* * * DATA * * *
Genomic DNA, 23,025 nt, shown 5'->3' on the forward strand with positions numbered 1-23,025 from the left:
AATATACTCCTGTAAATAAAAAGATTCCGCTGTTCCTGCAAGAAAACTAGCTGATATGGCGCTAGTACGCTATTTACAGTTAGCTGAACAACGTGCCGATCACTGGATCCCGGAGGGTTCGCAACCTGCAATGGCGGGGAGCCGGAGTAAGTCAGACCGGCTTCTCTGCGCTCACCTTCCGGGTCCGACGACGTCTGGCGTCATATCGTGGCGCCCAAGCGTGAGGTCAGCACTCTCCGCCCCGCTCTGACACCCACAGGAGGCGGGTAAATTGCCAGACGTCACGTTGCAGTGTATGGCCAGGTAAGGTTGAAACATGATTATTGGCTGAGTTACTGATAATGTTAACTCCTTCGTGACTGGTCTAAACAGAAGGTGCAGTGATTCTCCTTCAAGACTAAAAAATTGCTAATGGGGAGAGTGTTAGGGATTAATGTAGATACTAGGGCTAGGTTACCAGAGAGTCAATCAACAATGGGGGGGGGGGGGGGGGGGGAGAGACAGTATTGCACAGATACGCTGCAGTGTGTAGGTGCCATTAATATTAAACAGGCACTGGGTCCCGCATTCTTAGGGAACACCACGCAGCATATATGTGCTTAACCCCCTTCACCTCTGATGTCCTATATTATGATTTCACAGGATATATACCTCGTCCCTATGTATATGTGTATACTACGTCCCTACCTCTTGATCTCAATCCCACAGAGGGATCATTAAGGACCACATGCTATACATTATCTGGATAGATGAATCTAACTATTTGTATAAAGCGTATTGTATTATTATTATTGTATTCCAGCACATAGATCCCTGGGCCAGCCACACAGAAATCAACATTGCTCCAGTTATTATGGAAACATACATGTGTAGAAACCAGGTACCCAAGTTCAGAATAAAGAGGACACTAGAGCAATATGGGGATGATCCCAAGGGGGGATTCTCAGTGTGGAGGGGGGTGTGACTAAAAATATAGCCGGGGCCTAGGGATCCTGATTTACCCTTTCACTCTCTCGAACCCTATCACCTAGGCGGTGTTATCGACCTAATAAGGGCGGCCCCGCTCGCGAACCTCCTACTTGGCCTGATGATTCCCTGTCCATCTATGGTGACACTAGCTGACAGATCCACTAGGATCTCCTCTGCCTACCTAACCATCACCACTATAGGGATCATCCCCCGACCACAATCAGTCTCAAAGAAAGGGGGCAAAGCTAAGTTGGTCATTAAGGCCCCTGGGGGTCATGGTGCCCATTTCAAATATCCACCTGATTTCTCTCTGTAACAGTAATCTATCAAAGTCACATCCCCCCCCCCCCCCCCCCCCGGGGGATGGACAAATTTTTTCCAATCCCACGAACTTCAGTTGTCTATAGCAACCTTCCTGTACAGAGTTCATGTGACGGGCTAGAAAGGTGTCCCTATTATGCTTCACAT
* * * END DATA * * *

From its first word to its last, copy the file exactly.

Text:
Genomic DNA, 23,025 nt, shown 5'->3' on the forward strand with positions numbered 1-23,025 from the left:
AATATACTCCTGTAAATAAAAAGATTCCGCTGTTCCTGCAAGAAAACTAGCTGATATGGCGCTAGTACGCTATTTACAGTTAGCTGAACAACGTGCCGATCACTGGATCCCGGAGGGTTCGCAACCTGCAATGGCGGGGAGCCGGAGTAAGTCAGACCGGCTTCTCTGCGCTCACCTTCCGGGTCCGACGACGTCTGGCGTCATATCGTGGCGCCCAAGCGTGAGGTCAGCACTCTCCGCCCCGCTCTGACACCCACAGGAGGCGGGTAAATTGCCAGACGTCACGTTGCAGTGTATGGCCAGGTAAGGTTGAAACATGATTATTGGCTGAGTTACTGATAATGTTAACTCCTTCGTGACTGGTCTAAACAGAAGGTGCAGTGATTCTCCTTCAAGACTAAAAAATTGCTAATGGGGAGAGTGTTAGGGATTAATGTAGATACTAGGGCTAGGTTACCAGAGAGTCAATCAACAATGGGGGGGGGGGGGGGGGGGGAGAGACAGTATTGCACAGATACGCTGCAGTGTGTAGGTGCCATTAATATTAAACAGGCACTGGGTCCCGCATTCTTAGGGAACACCACGCAGCATATATGTGCTTAACCCCCTTCACCTCTGATGTCCTATATTATGATTTCACAGGATATATACCTCGTCCCTATGTATATGTGTATACTACGTCCCTACCTCTTGATCTCAATCCCACAGAGGGATCATTAAGGACCACATGCTATACATTATCTGGATAGATGAATCTAACTATTTGTATAAAGCGTATTGTATTATTATTATTGTATTCCAGCACATAGATCCCTGGGCCAGCCACACAGAAATCAACATTGCTCCAGTTATTATGGAAACATACATGTGTAGAAACCAGGTACCCAAGTTCAGAATAAAGAGGACACTAGAGCAATATGGGGATGATCCCAAGGGGGGATTCTCAGTGTGGAGGGGGGTGTGACTAAAAATATAGCCGGGGCCTAGGGATCCTGATTTACCCTTTCACTCTCTCGAACCCTATCACCTAGGCGGTGTTATCGACCTAATAAGGGCGGCCCCGCTCGCGAACCTCCTACTTGGCCTGATGATTCCCTGTCCATCTATGGTGACACTAGCTGACAGATCCACTAGGATCTCCTCTGCCTACCTAACCATCACCACTATAGGGATCATCCCCCGACCACAATCAGTCTCAAAGAAAGGGGGCAAAGCTAAGTTGGTCATTAAGGCCCCTGGGGGTCATGGTGCCCATTTCAAATATCCACCTGATTTCTCTCTGTAACAGTAATCTATCAAAGTCACATCCCCCCCCCCCCCCCCCCCCGGGGGATGGACAAATTTTTTCCAATCCCACGAACTTCAGTTGTCTATAGCAACCTTCCTGTACAGAGTTCATGTGACGGGCTAGAAAGGTGTCCCTATTATGCTTCACAT